In two other posters, “CLARITY Extension: Sustained efficacy in relapsing remitting multiple sclerosis following switch from Cladribine Tablets to placebo in patients with high disease activity at baseline” and “Severity and frequency of relapses in patients with relapsing-remitting MS treated with Cladribine Tablets in CLARITY and placebo in CLARITY Extension,” researchers analyzed the efficacy and sustainability of the patients’ clinical responses, as well as the frequency and severity of relapses experienced by Mavenclad-treated patients who took a placebo during the extension study.

Results showed that the annualized relapse rate (ARR) among this group of patients (0.15) was equal or similar to that of HRA+DAT (0.14) and non-HRA+DAT (0.15) patient subgroups in CLARITY.

In addition, ARRs of relapse events that required patient hospitalization or treatment with steroids among this group of patients (0.14) was similar to that of patients treated with Mavenclad during CLARITY (0.15) and much lower than that of patients treated with a placebo during CLARITY (0.35).

These findings indicate that the clinical efficacy of Mavenclad demonstrated in CLARITY can be sustained for long periods of time without further treatment.

Further analyses also revealed that among those who were younger than 45, treatment with Mavenclad significantly reduced the ARR (0.26) compared with a placebo (0.65). Among those who were older than 45, the ARR was lower in the treatment group (0.28) versus the placebo (0.55).

These results are presented in the poster titled “Efficacy of Cladribine Tablets 3.5mg/kg in patients with relapsing multiple sclerosis aged above and below 45 years; CLARITY and CLARITY Extension.”

In another presentation, “CLARITY/CLARITY Extension: Lymphopenia rates are consistent in patients with and without high disease activity at baseline,” researchers examined the rates of lymphopenia (low white-blood cell count) in HRA+DAT patients who were treated with Mavenclad during the first two years of the extension study, and in a subgroup of patients who were re-exposed to the therapy in the third and fourth years of the extension study.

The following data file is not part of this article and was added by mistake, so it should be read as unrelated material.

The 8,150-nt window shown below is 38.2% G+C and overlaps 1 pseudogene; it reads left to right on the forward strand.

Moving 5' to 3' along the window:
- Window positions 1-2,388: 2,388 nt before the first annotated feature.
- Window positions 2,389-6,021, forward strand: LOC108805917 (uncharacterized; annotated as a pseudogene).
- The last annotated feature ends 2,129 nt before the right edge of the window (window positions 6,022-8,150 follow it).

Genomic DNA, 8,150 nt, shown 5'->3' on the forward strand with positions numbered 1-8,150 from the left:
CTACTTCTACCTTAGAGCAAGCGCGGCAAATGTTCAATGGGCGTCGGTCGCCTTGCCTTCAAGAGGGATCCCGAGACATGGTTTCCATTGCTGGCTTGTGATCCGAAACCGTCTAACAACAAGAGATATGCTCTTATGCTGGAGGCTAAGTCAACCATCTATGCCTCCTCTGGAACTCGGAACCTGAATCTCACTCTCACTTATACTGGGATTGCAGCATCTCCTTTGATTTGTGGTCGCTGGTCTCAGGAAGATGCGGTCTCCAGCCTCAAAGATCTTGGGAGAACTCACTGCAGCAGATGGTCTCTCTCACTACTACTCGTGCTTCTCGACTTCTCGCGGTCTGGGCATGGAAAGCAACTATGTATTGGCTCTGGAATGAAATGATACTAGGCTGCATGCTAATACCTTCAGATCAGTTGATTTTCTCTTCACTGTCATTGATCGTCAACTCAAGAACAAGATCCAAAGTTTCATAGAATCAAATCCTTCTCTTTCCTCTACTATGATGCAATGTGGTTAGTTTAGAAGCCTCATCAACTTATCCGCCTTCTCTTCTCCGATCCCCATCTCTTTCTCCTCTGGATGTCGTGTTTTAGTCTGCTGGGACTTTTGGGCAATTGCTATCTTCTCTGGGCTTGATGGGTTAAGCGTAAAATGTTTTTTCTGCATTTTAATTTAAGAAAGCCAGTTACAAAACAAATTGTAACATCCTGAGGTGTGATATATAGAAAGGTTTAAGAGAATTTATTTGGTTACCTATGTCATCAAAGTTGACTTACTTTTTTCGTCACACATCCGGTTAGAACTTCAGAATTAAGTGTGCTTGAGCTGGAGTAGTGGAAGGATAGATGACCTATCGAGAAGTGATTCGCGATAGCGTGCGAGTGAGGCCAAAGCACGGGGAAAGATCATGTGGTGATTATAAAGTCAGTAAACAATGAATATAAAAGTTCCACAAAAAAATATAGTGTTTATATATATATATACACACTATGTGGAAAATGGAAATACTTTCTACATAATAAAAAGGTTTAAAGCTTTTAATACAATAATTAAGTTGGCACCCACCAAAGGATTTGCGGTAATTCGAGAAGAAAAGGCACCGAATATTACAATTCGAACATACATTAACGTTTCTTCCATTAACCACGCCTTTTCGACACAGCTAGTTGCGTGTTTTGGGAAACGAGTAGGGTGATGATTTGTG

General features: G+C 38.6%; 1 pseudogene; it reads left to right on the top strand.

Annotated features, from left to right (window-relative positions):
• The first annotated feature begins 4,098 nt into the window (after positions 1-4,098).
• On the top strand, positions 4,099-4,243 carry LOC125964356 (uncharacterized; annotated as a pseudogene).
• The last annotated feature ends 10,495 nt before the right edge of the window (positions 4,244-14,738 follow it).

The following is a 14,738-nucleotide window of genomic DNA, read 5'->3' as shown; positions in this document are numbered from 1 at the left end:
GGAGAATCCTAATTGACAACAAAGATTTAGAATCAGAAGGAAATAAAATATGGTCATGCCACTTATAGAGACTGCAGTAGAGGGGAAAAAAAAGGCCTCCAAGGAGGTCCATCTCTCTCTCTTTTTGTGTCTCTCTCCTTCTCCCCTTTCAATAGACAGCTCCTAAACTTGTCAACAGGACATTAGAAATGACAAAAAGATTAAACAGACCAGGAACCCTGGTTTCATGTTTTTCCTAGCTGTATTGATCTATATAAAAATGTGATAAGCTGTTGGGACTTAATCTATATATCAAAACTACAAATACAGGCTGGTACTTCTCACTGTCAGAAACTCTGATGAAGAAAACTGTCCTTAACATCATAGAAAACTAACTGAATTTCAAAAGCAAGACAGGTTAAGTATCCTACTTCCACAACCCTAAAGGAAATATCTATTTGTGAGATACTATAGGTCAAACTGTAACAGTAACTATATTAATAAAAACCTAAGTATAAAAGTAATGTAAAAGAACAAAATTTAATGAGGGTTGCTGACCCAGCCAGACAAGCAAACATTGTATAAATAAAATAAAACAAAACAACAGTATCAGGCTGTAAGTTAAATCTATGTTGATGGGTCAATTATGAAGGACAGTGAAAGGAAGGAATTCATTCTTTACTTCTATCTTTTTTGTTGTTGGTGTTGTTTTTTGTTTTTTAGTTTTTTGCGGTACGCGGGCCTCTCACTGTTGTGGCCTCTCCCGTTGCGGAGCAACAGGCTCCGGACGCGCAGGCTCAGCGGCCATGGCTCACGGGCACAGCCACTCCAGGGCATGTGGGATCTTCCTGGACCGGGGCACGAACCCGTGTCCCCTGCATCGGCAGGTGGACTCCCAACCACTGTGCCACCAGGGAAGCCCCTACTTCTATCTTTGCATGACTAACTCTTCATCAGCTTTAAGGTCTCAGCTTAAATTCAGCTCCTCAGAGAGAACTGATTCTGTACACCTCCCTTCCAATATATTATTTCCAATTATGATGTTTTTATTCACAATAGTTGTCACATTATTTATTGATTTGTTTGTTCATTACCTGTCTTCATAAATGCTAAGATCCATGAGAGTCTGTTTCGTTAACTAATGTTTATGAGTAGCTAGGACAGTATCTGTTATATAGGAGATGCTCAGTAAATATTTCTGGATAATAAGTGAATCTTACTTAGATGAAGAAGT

They found that the rates of grade 3 (severe) and 4 (life-threatening) lymphopenia were similar between HRA+DAT and non-HRA+DAT patients who received Mavenclad for different periods of time.

Supported by these positive results, EMD Serono is planning a Phase 4 study, named CLASSIC-MS, whose main purpose is to analyze the long-term outcomes, durability of effect, and real-world treatment patterns in 1,946 patients who participated in CLARITY, its extension study, or the ORACLE trial (NCT00725985).

A feasibility survey performed in 2017 showed that most clinical centers (85%–96%) reported having the relapse data, information on treatment timing, resources, and interest to participate in CLASSIC-MS. Based on this feedback, the company is planning to re-enroll the first patient this year in CLASSIC-MS.

The design of the CLASSIC-MS study is presented in a poster titled “Rationale, design and feasibility assessment of the phase IV CLASSIC-MS study evaluating long-term efficacy outcomes for patients with multiple sclerosis treated with Cladribine Tablets.”

Joana is currently completing her PhD in Biomedicine and Clinical Research at Universidade de Lisboa. She also holds a BSc in Biology and an MSc in Evolutionary and Developmental Biology from Universidade de Lisboa. Her work has been focused on the impact of non-canonical Wnt signaling in the collective behavior of endothelial cells — cells that make up the lining of blood vessels — found in the umbilical cord of newborns.
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Joana is currently completing her PhD in Biomedicine and Clinical Research at Universidade de Lisboa. She also holds a BSc in Biology and an MSc in Evolutionary and Developmental Biology from Universidade de Lisboa. Her work has been focused on the impact of non-canonical Wnt signaling in the collective behavior of endothelial cells — cells that make up the lining of blood vessels — found in the umbilical cord of newborns.